How to Disclaim All or Part of Your Inherited Assets

By Jennifer Williams

Heirs and beneficiaries may disclaim all or part of an inheritance should they decide that the inheritance is more trouble than it's worth. It is possible, for example, to inherit real property that is located too far away to be of benefit, or personal property that simply isn't wanted. Additionally, tax consequences may render an inheritance a liability. When property is inherited jointly -- by two heirs or benefices together -- if the heirs can't decide how to share the property, or if refinancing is required and one heir can't qualify, it may be easier for one party to bow out by disclaiming the inheritance.

Heirs and beneficiaries may disclaim all or part of an inheritance should they decide that the inheritance is more trouble than it's worth. It is possible, for example, to inherit real property that is located too far away to be of benefit, or personal property that simply isn't wanted. Additionally, tax consequences may render an inheritance a liability. When property is inherited jointly -- by two heirs or benefices together -- if the heirs can't decide how to share the property, or if refinancing is required and one heir can't qualify, it may be easier for one party to bow out by disclaiming the inheritance.

Step 1

Draft a renunciation or disclaimer form. Such preprinted forms can be acquired from a local probate court or an online legal document provider. You also may draft your own. Check your state's probate statutes to ensure that all the information required by your jurisdiction is included in the document. Generally, an inheritance renunciation or disclaimer form must be in writing and must contain the name of the decedent, a description of the inheritance to be disclaimed, a statement of intent to disclaim the inheritance and a description of what portion of the inheritance is disclaimed. Sign the form in the presence of a notary public and have it notarized.

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Step 2

Check your state's probate statutes to confirm any time deadline required by your state for disclaiming an inheritance. California, for example, requires that the renunciation or disclaimer form be filed within nine months of the decedent's death, or within nine months the inheritance becomes "indefeasibly vested," whichever is later.

Step 3

File the form within your state's required time frame. Check your state probate code to find out where to file the form. Some states require that the form be filed by delivering it to the estate's personal representative, commonly known as the executor. Confirm that your jurisdiction also does not require you to file a copy directly with the court.

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Procedures for Disclaiming an IRA Inheritance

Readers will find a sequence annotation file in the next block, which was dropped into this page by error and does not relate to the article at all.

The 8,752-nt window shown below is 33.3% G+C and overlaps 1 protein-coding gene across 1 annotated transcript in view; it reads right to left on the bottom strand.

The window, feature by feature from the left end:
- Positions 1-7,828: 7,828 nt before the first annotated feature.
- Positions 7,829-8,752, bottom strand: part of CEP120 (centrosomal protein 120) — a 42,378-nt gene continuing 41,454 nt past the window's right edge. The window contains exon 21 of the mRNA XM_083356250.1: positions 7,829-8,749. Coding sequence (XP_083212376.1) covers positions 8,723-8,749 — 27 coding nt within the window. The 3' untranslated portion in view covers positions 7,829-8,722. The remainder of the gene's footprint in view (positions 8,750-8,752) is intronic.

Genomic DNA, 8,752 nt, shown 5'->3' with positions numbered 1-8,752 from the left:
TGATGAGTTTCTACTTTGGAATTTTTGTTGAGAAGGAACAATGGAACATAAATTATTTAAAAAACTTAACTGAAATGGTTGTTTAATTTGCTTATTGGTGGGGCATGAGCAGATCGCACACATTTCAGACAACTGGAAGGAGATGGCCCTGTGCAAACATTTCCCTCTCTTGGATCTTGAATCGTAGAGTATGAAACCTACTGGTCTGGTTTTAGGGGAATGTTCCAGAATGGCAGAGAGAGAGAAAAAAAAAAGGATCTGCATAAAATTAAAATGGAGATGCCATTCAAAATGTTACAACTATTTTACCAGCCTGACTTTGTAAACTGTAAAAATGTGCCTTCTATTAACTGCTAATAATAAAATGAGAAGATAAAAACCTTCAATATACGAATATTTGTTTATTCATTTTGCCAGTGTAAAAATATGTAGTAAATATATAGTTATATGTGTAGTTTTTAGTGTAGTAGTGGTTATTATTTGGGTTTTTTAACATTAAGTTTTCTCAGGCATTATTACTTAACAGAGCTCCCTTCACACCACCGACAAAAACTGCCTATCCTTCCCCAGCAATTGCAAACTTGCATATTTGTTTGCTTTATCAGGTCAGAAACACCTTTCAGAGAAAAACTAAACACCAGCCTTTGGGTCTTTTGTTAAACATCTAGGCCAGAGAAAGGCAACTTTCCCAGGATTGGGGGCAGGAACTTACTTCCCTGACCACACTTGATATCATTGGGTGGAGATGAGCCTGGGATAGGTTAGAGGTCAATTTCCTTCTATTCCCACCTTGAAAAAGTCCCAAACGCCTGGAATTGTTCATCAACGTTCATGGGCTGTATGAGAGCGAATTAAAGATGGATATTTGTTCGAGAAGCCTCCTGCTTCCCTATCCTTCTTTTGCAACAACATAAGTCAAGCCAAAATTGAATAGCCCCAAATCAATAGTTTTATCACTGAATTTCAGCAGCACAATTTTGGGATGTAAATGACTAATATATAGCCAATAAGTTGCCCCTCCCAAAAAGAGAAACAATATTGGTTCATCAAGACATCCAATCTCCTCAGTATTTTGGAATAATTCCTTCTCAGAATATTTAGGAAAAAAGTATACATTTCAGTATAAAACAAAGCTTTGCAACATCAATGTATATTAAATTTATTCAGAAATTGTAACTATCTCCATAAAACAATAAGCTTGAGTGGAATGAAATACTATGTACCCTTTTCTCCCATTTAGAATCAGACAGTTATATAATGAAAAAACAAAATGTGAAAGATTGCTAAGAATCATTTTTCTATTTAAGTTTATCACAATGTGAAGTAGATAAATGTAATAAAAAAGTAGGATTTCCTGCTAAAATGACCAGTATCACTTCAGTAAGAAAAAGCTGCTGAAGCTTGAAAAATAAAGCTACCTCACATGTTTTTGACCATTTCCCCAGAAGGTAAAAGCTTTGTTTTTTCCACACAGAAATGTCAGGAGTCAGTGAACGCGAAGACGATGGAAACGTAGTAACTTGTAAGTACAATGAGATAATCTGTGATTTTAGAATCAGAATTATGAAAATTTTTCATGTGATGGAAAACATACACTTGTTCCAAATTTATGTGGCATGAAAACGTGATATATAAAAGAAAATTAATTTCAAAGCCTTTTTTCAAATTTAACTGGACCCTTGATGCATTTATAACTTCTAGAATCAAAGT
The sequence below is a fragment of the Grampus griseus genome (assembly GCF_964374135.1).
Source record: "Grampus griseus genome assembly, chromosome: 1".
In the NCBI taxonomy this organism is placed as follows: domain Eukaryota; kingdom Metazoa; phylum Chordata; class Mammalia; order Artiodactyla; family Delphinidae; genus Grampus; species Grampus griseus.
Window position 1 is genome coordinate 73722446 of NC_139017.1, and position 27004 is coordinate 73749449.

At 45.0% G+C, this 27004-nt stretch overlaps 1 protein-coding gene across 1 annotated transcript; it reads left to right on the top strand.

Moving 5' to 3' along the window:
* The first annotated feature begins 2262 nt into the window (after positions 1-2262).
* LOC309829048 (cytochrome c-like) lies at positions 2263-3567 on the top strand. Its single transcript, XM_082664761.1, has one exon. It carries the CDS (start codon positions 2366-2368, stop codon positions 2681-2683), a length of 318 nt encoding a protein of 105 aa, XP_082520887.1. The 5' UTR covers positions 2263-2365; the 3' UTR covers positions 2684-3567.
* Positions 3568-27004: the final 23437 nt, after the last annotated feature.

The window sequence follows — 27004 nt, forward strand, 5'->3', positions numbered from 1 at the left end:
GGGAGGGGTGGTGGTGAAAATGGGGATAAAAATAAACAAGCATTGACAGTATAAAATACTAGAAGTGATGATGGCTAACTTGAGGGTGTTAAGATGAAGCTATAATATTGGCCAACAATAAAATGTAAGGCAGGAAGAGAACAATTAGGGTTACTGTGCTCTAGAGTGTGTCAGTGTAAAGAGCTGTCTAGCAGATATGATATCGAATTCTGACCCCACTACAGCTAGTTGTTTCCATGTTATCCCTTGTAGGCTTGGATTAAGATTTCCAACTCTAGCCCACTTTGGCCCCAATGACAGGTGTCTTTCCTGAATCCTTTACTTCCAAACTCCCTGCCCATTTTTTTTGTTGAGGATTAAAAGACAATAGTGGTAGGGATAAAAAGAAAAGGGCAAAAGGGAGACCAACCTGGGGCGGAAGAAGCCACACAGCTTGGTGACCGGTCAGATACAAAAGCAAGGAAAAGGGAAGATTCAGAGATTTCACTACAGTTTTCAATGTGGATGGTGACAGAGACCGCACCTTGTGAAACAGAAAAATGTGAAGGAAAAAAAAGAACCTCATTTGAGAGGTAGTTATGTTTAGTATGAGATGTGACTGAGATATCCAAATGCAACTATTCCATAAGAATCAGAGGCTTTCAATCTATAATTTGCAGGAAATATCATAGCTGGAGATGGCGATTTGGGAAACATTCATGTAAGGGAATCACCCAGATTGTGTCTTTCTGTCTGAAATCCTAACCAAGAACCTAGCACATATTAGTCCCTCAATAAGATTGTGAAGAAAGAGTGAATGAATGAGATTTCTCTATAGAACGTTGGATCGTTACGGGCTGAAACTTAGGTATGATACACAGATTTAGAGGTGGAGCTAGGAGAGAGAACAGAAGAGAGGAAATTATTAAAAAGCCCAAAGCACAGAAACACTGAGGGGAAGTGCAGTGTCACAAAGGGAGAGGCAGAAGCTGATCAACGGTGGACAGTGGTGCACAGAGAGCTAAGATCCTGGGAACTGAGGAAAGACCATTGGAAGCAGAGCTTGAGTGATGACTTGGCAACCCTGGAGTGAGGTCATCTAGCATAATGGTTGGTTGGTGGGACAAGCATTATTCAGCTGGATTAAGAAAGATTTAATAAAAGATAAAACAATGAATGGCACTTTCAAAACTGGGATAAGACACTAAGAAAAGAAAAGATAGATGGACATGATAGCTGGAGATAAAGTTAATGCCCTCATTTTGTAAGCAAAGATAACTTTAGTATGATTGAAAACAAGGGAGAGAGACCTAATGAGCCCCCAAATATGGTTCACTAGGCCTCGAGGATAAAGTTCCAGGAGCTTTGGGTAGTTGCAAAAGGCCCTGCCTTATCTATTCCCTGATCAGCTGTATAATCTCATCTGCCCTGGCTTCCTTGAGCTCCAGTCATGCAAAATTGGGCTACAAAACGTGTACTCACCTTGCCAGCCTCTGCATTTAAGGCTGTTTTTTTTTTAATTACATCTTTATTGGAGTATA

References

Related articles

Texas Estate Laws on Disclaiming an Inheritance

Some things in life – such as paying taxes – are unavoidable. Accepting an inheritance isn't one of these things. Under a Texas law known as the "relation-back doctrine," when someone names you as beneficiary in his will or trust, he's offering you property, nothing more. You don't have to accept it, but Texas has rules you must abide by if you want to refuse or disclaim it. After you do so, you can't change your mind.

How to Renounce the Estate

You may renounce an estate by completing and filling a renunciation form in the probate court handling the estate proceedings. Once you renounce your interest in the estate, you don't have any legal right to, or responsibility for, the inheritance you were left. An heir may renounce an estate for various reasons, including to avoid inheritance tax consequences or to decline ownership of property that is carrying debt. You must renounce the estate before you take legal possession of your inherited property.

What Happens When Someone Refuses to Accept Their Inheritance?

Not everyone is happy to receive an inheritance. Depending on your personal situation, you might elect to refuse or disclaim a bequest made to you by a loved one for any number of reasons. If you’re younger, the windfall might affect your eligibility for student aid, even if it's not payable to you immediately. If you’re older, it might prevent you from qualifying for Medicaid. Further, if you're already wealthy, an inheritance will increase your estate's value, which could mean your own estate will end up paying additional federal estate taxes when you die. The law recognizes these issues sometimes occur and you usually do not have to accept an inheritance if you don’t want to do so.

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